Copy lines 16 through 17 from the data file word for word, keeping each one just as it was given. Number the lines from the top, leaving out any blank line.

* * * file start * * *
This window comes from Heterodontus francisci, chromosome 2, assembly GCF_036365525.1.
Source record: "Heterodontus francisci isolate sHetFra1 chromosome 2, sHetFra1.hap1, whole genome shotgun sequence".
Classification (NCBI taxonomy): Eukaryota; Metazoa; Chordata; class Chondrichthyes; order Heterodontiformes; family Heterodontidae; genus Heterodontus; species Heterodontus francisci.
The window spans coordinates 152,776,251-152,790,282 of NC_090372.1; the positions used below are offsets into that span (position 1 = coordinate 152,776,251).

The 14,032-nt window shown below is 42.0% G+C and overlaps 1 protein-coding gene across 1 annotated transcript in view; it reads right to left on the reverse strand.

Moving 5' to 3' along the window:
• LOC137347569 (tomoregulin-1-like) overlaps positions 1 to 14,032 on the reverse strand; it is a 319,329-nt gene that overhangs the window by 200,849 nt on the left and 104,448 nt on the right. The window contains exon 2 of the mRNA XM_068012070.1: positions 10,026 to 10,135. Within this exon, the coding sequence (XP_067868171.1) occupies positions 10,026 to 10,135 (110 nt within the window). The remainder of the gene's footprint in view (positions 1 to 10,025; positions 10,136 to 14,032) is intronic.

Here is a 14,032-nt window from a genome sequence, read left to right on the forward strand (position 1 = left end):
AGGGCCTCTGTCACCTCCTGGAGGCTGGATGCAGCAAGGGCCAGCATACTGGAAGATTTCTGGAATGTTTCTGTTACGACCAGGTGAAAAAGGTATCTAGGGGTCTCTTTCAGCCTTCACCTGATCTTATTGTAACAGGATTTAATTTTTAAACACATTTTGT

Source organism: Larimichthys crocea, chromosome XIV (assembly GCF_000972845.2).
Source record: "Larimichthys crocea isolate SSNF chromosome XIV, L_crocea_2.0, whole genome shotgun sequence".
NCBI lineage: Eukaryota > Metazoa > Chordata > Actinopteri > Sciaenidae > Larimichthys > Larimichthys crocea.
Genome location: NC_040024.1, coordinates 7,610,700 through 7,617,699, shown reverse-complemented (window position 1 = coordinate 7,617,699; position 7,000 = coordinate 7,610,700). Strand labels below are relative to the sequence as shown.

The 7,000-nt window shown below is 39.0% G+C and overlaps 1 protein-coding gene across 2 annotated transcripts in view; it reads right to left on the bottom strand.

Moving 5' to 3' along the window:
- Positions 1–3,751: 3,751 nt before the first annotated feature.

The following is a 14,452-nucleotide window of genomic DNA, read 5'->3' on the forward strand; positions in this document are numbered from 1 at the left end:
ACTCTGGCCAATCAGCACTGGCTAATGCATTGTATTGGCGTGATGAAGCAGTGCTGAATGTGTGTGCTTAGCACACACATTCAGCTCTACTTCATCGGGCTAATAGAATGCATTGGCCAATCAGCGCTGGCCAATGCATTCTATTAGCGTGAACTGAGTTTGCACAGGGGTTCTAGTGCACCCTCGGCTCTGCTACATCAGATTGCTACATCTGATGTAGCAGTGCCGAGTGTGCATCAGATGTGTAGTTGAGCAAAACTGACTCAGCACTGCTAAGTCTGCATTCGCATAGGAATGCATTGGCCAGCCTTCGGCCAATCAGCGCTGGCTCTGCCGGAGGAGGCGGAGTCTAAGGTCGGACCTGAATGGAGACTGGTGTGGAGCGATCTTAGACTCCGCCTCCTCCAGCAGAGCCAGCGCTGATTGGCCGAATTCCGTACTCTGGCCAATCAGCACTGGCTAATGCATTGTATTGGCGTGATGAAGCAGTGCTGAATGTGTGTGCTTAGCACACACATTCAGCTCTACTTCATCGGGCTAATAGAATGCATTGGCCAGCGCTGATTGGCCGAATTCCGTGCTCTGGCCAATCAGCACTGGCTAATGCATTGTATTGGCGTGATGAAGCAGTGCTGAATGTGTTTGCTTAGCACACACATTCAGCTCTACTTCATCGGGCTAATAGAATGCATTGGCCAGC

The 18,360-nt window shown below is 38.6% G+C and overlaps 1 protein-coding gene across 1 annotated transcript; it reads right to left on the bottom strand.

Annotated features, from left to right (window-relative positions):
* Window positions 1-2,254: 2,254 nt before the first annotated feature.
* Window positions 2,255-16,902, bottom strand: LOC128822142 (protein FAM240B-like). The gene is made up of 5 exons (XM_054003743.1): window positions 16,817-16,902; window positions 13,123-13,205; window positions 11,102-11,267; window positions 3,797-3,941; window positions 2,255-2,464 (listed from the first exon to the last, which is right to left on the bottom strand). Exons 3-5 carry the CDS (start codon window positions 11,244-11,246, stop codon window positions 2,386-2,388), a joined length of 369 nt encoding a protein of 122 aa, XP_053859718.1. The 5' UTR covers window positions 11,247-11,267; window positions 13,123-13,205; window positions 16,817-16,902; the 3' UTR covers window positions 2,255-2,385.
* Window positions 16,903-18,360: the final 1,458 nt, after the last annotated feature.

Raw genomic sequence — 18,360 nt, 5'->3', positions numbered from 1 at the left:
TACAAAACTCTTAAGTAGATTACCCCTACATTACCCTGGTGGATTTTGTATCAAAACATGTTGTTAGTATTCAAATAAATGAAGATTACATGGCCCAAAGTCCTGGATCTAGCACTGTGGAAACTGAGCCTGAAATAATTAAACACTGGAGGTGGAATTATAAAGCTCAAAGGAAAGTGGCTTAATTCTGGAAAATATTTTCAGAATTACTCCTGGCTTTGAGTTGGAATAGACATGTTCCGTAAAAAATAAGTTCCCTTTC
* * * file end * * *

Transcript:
- Positions 1–3,751: 3,751 nt before the first annotated feature.

The following is a 14,452-nucleotide window of genomic DNA, read 5'->3' on the forward strand; positions in this document are numbered from 1 at the left end: